News & Updates

14 January 2019 • General

Five Minutes with NZ Women’s Javelin Record Holder Tori Peeters

New Zealand women’s javelin record-holder Tori Peeters has been her country’s pre-eminent javelin thrower for several years. Here the Athletics Taieri spear ace answers our Five Minutes With questions.

What is your best athletics quality?I’m not entirely sure on this one, but I think my competitiveness would be up there. Not only towards other competitors, but also with myself. I am always looking to go one better.Why would you encourage anyone to try athletics?
Because it’s a great sport for developing all sorts of skills and there’s something for everyone – running, jumping or throwing.

Who was your first coach and how did they influence your career?
My first coach was Murray Speden from Gore. He started coaching me when I was at high school and he’s always had a huge passion for athletics. Murray always said I had potential to throw far, so if it wasn’t for Murray, I definitely would not have carried on throwing the javelin and I would not be where I am today. I always try to catch up with him or have a throwing session with him when I’m back home in Gore.

What are your athletics weaknesses?
One weakness I am trying to improve on at the moment is my aerial body awareness – particularly handstands. I never did gymnastics as a kid, and these sorts of movement skills are good for javelin throwers.

What is the funniest thing you’ve seen on an athletics track?
The funniest thing I’ve seen and done would have been Nitro Athletics with Usain Bolt. It was crazy – they had a mechanical bull and a DJ right beside the javelin runway!

What is your favourite athletics session?
My favourite session would have to be in the gym. I love Olympic lifting and throwing around some tin on the platforms. There’s always more weight to be lifted, so you’re always challenged.

What is the greatest thing you’ve witnessed in an athletic stadium?
The greatest thing I’ve witnessed at an athletics stadium would have been the crowd at the 2017 World Championships in London, during Mo Farah’s last track race. The crowd was so loud, and they stood up and cheered every time Mo ran past them – so it was like a giant Mexican wave for his entire race.

Who has been your toughest rival?
I see everyone as a tough rival because like any sport, anything can happen on the day.

If you could star in another sport which sport would it be?
I would love to play women’s rugby, either 15’s or sevens. I grew up playing the game and loved it, but hung up my boots to try my hand at numerous other sports. I look at how well the New Zealand women’s teams are doing today, and the amazing team culture they have – and I would love to experience something similar.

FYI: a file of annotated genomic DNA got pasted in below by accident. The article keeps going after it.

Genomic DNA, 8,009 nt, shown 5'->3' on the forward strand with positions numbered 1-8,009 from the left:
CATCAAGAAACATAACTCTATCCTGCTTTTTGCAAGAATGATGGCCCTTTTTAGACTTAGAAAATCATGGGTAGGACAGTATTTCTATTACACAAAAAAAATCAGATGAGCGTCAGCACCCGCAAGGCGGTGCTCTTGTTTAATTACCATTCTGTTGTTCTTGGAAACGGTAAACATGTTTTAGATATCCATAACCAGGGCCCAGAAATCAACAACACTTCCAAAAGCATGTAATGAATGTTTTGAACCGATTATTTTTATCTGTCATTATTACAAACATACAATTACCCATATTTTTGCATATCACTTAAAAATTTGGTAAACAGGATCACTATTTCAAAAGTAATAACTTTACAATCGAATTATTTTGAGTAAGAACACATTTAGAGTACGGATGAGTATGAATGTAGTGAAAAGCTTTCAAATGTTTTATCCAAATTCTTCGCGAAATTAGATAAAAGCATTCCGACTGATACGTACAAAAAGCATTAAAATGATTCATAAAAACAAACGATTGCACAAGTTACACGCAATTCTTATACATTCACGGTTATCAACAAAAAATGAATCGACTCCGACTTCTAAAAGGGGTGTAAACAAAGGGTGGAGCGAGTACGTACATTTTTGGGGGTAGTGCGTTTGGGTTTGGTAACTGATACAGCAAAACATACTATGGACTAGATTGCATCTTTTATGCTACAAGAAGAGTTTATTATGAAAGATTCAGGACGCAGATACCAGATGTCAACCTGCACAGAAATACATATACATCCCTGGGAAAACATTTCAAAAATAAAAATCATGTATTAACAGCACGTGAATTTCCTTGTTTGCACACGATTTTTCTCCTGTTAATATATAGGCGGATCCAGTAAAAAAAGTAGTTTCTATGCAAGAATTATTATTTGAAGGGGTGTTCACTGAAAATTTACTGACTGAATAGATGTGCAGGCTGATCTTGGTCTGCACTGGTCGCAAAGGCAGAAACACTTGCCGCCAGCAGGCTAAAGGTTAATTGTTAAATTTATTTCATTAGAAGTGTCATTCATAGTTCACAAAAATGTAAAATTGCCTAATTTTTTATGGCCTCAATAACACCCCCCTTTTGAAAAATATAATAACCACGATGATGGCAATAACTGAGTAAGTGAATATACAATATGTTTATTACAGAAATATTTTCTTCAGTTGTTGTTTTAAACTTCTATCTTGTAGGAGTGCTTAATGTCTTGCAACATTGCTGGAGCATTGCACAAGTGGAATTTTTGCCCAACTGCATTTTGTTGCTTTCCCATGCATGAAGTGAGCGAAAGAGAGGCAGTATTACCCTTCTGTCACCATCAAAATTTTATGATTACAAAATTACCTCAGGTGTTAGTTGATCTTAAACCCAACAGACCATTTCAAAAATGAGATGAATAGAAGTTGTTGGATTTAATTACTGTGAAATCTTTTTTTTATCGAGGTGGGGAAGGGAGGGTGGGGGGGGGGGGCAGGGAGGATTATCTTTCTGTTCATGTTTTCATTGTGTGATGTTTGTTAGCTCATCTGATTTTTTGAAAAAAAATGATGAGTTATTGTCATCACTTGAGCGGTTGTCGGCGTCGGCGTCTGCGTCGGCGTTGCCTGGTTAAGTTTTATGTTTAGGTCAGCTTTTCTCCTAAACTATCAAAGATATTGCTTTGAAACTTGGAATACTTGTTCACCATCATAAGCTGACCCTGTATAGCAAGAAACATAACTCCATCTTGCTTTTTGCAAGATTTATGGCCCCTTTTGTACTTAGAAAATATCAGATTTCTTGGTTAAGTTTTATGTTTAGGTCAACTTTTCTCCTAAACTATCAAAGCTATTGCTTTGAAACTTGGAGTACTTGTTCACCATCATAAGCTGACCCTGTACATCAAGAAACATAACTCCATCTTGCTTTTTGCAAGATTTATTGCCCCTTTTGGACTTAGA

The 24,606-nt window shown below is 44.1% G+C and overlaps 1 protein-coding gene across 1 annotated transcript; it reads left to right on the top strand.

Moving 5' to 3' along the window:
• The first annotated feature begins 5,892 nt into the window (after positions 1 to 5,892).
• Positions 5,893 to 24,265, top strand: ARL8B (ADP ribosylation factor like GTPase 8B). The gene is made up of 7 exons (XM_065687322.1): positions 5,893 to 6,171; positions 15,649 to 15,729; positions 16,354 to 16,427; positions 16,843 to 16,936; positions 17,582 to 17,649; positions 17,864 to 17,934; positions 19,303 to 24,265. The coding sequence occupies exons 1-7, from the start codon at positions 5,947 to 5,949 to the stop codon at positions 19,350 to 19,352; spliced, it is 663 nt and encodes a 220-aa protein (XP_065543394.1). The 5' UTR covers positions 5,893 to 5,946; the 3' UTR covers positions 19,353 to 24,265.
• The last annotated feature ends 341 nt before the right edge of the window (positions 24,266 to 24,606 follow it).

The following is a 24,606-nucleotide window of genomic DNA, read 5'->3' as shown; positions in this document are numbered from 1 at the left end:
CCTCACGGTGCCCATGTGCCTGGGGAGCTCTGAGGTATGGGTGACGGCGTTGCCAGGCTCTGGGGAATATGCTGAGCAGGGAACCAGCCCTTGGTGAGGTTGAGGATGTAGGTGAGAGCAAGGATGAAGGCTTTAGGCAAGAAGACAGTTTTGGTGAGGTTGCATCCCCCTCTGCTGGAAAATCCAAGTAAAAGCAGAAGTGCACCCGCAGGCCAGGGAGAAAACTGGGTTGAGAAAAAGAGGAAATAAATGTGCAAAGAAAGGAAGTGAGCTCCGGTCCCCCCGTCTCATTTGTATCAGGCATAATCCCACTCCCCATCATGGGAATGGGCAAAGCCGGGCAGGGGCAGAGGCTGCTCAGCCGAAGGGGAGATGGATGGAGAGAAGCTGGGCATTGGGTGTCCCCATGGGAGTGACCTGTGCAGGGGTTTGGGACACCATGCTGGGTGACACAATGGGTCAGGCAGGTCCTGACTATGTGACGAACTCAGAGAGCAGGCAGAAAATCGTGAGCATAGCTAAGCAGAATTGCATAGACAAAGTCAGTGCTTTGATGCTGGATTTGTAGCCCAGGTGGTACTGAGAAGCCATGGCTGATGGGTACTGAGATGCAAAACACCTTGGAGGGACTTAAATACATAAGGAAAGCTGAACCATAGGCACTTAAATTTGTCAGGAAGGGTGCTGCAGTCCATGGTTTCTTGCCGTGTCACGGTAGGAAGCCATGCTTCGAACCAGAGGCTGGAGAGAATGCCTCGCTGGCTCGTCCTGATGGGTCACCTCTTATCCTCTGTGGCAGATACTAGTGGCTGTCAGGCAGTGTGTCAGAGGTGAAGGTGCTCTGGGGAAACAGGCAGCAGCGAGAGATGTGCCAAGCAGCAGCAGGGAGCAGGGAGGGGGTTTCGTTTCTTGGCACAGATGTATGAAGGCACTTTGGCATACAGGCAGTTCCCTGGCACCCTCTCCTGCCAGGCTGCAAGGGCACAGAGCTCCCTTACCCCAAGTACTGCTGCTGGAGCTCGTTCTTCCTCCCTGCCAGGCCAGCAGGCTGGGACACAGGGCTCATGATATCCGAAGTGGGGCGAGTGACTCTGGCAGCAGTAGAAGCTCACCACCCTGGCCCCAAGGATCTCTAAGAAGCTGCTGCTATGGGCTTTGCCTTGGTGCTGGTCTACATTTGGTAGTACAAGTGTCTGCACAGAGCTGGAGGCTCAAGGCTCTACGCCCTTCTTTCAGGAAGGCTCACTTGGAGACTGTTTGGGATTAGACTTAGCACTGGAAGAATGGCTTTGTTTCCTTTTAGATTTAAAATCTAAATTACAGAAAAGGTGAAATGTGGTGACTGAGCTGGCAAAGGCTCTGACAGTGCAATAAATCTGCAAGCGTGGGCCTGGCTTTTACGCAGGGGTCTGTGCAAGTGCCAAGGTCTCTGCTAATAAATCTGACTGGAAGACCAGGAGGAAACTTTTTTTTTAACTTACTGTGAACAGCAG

When travelling to a meeting what is the most important item in your suitcase?
There’s a lot of important items in my suitcase, but the most important would have to be my headphones. I love listening to music, being able to block out the rest of the world and have some “Tori Time.”

What is your greatest regret?
My greatest regret would have been not listening to my body back in 2015. I had a sore back but just tried to soldier on and train through the pain. That didn’t work out too well and I got a stress fracture in my back. It’s not only a regret because I missed an entire season of competing etc, but because I took my body for granted. We only get one, and if I want to live a long and healthy life, I need to look after it better in the long run.

Who is the person who you most admire?
If it was someone within my sport, it would have to be the Australian javelin record-holder, Kathryn Mitchell. In October I spent a week in Australia training with her and her coach, and she has the most incredible story. She has had one heck of a bumpy road throughout her career, but she has stuck at it and now, she’s one of the best in the world.

What are you most scared of?
Hmm… probably the feeling of falling. I don’t mind being up high, but you definitely wouldn’t get me doing a skydive.

What is your favourite movie and why?
I have a few favourites, but one that I could watch over and over and still laugh out loud at, would have to be The Benchwarmers.

When was the last time you looked at your athletics medals?
Jeepers – probably the day I won them? I don’t really have my medals out on show. Maybe one day when I win my first medal on the international stage at a World Champs, Commonwealth Games, or Olympics Games, I’ll have it sitting somewhere for it to be seen on a daily basis.